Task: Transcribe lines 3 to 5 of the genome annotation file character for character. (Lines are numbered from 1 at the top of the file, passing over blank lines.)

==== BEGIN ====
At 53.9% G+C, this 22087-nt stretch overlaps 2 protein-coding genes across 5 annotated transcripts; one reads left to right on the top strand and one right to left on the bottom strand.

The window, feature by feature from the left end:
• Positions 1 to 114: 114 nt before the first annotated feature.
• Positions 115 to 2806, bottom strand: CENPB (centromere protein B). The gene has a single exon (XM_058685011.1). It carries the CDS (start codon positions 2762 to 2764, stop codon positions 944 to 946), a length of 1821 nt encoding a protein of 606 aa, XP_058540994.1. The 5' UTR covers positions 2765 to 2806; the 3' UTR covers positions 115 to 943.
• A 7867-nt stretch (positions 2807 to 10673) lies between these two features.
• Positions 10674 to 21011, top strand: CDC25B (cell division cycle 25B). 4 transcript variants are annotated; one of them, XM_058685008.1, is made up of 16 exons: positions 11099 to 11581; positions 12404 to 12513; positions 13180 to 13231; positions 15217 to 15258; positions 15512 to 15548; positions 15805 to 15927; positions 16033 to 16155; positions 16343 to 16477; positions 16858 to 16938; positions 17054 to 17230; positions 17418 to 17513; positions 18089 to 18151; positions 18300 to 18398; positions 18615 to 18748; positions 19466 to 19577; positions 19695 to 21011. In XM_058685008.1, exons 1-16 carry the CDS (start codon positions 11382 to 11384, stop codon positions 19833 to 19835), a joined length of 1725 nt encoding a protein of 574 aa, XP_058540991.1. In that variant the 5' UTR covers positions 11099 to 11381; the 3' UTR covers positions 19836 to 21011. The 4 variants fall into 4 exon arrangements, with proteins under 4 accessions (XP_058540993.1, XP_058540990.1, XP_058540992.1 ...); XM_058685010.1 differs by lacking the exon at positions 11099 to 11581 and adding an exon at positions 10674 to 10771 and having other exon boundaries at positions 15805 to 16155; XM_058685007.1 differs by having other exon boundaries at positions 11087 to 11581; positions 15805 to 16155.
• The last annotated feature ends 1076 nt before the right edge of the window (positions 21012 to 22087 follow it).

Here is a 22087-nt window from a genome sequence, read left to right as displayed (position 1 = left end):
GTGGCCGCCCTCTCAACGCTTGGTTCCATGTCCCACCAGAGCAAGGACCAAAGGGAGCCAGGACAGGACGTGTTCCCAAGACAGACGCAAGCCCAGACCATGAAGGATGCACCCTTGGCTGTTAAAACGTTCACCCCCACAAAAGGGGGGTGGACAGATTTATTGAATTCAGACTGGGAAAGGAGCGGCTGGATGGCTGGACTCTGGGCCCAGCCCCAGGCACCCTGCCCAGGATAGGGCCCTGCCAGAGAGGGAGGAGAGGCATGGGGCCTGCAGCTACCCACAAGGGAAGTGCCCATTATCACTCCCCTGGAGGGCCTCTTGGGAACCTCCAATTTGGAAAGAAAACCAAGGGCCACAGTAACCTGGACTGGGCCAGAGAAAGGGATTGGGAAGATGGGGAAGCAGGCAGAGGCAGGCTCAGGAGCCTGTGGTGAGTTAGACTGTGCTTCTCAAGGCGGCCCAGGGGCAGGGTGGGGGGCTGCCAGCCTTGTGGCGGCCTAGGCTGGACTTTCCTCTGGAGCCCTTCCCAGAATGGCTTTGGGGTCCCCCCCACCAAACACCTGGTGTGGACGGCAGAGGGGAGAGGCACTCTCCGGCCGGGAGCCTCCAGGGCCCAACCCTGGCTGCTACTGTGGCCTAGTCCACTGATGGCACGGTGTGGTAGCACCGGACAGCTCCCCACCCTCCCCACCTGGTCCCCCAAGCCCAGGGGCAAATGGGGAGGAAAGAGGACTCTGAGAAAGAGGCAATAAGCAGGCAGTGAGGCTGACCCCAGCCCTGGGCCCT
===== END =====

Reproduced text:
• Positions 1 to 114: 114 nt before the first annotated feature.
• Positions 115 to 2806, bottom strand: CENPB (centromere protein B). The gene has a single exon (XM_058685011.1). It carries the CDS (start codon positions 2762 to 2764, stop codon positions 944 to 946), a length of 1821 nt encoding a protein of 606 aa, XP_058540994.1. The 5' UTR covers positions 2765 to 2806; the 3' UTR covers positions 115 to 943.
• A 7867-nt stretch (positions 2807 to 10673) lies between these two features.